Thousands of British holidaymakers made the most of the Government easing lockdown restrictions to book trips overseas, including to the UK's most popular overseas destination, Spain. However, the short-notice announcement last week that anyone returning to the UK from Spain is now required to self-isolate in quarantine for 14 days may have a significant impact on those who may have expected to return to work immediately after their holiday.
In particular, this BBC article highlights the fact that individuals required to self-isolate (either having returned to the UK from specified countries or otherwise) do not have an automatic right to receive any statutory sick pay (paid at £95.85 per week) if they are unable to attend work as a result of being required to quarantine themselves. Workers who can work remotely will not be affected, but if this is not possible, workers potentially face a stark choice of two weeks without pay, or taking additional holiday to cover the period of self-isolation.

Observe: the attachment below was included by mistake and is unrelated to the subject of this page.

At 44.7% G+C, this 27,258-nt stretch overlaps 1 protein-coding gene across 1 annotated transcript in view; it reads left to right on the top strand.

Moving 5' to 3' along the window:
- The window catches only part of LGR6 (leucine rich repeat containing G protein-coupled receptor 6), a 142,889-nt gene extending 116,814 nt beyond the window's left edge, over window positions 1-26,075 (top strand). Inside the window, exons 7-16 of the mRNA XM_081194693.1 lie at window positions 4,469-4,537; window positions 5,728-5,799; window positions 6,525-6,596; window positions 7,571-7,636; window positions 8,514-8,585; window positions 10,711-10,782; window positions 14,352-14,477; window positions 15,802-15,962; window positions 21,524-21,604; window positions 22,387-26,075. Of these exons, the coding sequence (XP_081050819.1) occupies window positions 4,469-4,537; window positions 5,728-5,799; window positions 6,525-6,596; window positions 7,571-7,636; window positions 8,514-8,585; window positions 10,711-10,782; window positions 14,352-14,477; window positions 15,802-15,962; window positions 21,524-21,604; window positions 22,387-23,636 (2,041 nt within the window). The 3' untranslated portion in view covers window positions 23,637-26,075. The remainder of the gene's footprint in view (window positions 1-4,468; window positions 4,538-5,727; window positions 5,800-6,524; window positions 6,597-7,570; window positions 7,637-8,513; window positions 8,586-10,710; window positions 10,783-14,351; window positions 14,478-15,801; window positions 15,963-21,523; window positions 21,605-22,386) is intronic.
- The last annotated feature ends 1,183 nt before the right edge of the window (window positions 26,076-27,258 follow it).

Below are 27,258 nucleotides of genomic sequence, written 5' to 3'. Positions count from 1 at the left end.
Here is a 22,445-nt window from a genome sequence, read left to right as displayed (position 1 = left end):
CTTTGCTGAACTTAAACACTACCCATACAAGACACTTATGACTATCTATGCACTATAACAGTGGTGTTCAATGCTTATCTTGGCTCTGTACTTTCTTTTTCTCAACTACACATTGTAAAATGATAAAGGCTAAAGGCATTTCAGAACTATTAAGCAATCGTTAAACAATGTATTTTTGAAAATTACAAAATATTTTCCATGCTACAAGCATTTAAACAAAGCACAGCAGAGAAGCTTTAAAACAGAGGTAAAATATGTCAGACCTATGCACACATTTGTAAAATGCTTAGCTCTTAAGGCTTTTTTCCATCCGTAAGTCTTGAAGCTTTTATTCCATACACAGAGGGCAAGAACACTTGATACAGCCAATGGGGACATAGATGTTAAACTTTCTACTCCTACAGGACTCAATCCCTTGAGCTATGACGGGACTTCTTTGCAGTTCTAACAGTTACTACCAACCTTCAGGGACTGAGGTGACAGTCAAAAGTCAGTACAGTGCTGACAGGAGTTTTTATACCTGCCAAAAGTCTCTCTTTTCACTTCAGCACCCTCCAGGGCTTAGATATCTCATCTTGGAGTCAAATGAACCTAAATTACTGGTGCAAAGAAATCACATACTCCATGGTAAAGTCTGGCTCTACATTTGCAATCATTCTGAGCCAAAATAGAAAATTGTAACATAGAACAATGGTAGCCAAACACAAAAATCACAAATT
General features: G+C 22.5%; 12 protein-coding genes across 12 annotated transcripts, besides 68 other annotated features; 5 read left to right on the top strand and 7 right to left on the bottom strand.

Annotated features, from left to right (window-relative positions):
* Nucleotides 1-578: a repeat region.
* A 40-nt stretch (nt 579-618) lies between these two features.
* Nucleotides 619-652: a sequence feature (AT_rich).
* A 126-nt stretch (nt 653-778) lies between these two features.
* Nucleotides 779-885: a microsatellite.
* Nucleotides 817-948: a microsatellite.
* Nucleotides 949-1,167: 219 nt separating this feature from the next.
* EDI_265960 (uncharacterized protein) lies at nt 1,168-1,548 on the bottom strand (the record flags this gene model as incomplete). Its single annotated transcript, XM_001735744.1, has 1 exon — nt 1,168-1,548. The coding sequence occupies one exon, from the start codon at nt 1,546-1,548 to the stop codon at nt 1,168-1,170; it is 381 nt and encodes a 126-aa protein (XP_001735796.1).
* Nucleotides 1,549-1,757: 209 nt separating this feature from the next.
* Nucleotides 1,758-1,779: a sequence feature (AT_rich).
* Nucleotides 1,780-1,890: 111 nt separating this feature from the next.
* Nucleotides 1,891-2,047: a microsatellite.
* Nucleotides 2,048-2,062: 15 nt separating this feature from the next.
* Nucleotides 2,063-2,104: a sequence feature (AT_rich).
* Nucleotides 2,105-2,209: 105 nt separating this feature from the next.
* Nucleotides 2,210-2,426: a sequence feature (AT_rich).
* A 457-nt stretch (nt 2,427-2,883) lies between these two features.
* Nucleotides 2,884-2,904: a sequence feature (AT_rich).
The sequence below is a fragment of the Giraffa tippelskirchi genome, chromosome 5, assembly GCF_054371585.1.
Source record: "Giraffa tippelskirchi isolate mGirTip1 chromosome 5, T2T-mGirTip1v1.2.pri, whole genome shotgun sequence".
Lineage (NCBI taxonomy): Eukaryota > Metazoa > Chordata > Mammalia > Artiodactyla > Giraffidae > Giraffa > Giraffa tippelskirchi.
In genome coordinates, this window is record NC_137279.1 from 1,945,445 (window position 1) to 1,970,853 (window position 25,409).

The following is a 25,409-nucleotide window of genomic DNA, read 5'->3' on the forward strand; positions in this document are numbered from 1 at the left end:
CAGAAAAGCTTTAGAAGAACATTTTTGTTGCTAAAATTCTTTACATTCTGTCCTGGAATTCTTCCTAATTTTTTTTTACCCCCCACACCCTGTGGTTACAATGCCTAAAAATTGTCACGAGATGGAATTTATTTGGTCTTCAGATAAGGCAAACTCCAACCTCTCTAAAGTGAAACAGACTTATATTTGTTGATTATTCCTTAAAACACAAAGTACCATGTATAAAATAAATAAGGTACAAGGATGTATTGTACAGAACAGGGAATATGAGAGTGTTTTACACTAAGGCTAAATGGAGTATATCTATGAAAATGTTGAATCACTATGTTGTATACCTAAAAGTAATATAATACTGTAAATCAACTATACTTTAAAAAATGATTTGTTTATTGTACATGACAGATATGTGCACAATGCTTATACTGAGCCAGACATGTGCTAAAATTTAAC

Employers do have the discretion to make payments to those self-isolating and from an employee relations perspective, this could well be an appropriate response, even when the business climate remains challenging.
You're not automatically entitled to statutory sick pay if you are self-isolating after returning from holiday or business travel, industrial relations body Acas says.